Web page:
Globe feel contentment and vindication with the result of the Quality of Service Benchmarking done by the National Telecommunication in the National Capital Region during the second quarter.
The NTC used the “drive test” method or the calls are made inside a moving vehicle in 16 cities and 1 municipality in NCR during the months of April, May and June 2012. Only Globe and Smart SIM cards were used in the test hence other SIMs like Touch Mobile, Talk & Text, Sun, and Red Mobile are using the networks of either Globe or Smart.
The Globe Telecom sounds favored in the test result as it outsmarted the network of Smart Communication in the Call Setup Failure Rate or the Grade of Service which refers to the percentage of calls that were not given access by the network. Though, both Globe and Smart failed in this test but Globe is halfway ahead of Smart with 4.45% and 9.95% respectively. The standard for Grade of Service is pegged at 4% and the closer to 4%, the better.
Globe’s CEO Ernest Cu is proud to claim that “even with just our legacy network” Globe had outperformed Smart network which earlier claimed have finished their network upgrading. “”It is now clear who is telling the truth and really giving good service to the public…” Cu stressed. Globe has yet to finish its upgrading in the NCR while upgrades have been implemented already in the Visayas and Mindanao.
Cu had earlier lamented on the “negative advertising” placed by Smart on TV implying Globe subscribers dropped call experiences around the capital.
For Dropped Call Rate or the percentage of on-going call that were involuntarily terminated, the NTC has found out that both Globe and Smart were within the 2% minimum standard. But far from what Smart had implied in their TV ad above, Globe had only a Dropped Call Rate of 1.66%, within parity with Smart’s 1.53%.
Smart is ahead in all other benchmark tests but only with slight differences over Globe. But it lagged behind on the ability of a subscriber to successfully make a call.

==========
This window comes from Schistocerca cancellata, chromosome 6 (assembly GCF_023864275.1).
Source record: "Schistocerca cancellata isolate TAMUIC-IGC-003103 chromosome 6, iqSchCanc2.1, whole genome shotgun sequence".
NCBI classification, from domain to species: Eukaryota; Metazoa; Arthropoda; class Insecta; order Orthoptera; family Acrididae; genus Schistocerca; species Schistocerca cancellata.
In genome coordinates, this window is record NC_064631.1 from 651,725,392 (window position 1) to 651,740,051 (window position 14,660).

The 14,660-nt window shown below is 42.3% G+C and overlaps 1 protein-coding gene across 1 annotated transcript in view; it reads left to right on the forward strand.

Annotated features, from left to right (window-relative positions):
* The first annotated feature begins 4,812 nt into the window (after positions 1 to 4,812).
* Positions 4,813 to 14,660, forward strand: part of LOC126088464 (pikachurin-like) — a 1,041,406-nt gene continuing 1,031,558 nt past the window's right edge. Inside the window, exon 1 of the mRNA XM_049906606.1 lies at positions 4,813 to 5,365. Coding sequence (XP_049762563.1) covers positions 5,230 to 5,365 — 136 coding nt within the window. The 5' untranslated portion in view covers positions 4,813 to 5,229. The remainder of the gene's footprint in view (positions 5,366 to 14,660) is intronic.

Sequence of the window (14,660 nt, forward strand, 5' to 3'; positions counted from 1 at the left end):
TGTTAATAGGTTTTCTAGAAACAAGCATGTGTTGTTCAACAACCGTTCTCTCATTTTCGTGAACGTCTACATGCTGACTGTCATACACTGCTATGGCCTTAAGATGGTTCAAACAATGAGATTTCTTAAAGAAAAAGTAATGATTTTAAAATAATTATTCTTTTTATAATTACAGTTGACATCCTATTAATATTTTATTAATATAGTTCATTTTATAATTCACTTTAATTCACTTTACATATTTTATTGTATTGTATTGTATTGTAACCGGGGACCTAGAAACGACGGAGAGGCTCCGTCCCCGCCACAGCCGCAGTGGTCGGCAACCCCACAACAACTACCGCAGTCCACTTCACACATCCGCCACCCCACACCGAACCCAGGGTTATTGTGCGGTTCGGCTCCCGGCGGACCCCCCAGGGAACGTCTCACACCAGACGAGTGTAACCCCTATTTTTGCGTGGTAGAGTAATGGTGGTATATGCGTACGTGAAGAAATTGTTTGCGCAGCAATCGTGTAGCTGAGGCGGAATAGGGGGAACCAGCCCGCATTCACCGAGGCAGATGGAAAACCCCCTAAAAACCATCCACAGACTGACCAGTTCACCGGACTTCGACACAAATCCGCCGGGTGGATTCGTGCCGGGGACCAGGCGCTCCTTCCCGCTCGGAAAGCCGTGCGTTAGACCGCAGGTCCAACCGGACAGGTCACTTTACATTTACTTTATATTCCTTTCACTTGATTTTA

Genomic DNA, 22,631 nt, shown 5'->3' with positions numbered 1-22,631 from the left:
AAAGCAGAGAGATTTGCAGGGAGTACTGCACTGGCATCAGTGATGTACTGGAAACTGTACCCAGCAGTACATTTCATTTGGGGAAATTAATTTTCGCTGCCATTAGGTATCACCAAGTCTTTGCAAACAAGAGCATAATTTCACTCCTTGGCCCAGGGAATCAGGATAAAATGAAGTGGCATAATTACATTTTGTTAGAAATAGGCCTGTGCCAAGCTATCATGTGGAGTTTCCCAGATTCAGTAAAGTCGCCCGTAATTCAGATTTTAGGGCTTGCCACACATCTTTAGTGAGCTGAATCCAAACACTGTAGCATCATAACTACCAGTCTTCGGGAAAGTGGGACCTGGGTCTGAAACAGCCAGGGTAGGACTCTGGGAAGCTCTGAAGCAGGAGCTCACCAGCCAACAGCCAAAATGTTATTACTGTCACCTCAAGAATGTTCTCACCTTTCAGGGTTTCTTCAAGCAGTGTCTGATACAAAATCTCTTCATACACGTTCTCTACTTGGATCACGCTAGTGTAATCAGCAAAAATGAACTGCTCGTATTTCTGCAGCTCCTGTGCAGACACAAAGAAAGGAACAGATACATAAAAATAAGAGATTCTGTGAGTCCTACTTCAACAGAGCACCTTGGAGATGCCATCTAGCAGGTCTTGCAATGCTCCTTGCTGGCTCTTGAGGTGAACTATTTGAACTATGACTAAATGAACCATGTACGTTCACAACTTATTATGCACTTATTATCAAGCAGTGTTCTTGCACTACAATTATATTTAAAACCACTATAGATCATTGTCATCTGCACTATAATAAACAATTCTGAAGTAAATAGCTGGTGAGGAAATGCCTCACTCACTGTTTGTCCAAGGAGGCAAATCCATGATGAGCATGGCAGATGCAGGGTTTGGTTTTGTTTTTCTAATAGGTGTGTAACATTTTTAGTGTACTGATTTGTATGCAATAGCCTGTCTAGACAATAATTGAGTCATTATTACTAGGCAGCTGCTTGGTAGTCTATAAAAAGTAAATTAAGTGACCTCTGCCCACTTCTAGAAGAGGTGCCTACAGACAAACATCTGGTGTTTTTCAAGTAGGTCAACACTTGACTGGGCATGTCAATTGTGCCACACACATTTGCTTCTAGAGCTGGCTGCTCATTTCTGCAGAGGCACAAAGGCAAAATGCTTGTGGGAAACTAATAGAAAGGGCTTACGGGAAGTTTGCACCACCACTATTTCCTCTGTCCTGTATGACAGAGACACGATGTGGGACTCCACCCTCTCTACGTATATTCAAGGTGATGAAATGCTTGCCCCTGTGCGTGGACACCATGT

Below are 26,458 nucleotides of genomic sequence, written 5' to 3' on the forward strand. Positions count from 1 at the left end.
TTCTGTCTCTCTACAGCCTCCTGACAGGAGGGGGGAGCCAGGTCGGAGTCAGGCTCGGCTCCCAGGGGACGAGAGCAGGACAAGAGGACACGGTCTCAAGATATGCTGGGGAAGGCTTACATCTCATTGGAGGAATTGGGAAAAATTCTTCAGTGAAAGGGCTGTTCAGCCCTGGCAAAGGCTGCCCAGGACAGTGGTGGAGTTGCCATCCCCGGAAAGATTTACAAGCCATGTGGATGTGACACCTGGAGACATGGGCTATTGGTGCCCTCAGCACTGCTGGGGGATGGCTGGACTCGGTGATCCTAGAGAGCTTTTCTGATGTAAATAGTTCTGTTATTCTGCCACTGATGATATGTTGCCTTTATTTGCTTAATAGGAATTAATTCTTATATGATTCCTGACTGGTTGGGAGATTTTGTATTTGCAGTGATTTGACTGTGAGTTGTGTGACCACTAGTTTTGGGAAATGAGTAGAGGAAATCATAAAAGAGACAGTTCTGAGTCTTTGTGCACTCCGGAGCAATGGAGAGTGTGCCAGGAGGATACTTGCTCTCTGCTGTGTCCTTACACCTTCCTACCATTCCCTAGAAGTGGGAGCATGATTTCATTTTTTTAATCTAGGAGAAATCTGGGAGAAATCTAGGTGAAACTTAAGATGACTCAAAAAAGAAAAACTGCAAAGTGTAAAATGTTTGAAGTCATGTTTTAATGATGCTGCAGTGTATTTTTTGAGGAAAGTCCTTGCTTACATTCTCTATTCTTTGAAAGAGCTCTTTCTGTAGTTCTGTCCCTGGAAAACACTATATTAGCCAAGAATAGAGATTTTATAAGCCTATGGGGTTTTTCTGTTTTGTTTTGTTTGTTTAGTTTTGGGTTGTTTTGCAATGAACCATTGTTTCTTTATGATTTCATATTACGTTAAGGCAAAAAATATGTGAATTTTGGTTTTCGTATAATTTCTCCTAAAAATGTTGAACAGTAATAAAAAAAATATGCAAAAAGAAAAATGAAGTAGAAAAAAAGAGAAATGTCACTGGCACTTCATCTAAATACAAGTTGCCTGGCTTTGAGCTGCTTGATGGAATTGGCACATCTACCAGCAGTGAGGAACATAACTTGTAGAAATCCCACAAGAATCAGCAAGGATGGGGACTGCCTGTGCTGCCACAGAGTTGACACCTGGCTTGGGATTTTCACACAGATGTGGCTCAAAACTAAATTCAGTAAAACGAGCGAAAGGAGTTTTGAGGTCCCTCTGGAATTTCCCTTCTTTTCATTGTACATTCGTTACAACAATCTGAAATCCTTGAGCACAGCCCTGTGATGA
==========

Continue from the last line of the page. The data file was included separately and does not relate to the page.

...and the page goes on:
NTC Summary of QoS Benchmarking of Globe and Smart
|1-Blocked Calls/Grade of Service||4.45%||9.95%||4% (minimum)|
|2- Dropped Call Rate||1.66%||1.53%||2% (minimum)|
|3- Average Receive Signal Level||-69.23dBm||-62.63dBm||-85dBm (minimum acceptable range)|
|4- Average Signal Quality||0.72||0.63||0 – 4 (closer to 0 the better)|
|5- Call Set-Up||11.90 secs||11.74 secs||Below 14 secs|
Definition of QoS Benchmark (by NTC) :
Average Receive Signal Level – refers to the signal strength that was being provided by the serving cell site to the mobile
handset of the subscriber while the conversation is on-going. This refers to the signal bar
of a subscriber’s handset.
Average Signal Quality – is the quality of voice transmission while a subscriber is using his mobile phones. It should not
be choppy or garbled.
Call Set-Up – refers to the time required for the network to activate the called party. In simple terms, this refers to the
period required from the time a subscriber finished dialing to the time of the first ring.
Smart Communications, in a separate statement, belittles Globe’s claims saying “the National Telecommunications Commission (NTC) confirmed the network superiority of Smart Communications, Inc. (Smart)” on the said NTC Benchmarking.
Smart hits Globe for exploiting the only parameter which the latter exceeded against Smart which is the Grade of Service. Smart said the Average Receive Signal Level shows that their signal “is up to five times stronger than Globe’s. In terms of customer experience, a stronger signal level means better indoor coverage, resulting in better voice quality, less drop calls, faster and more reliable SMS and higher data speeds.”
Folks, it’s up to you to decide–which network delivers!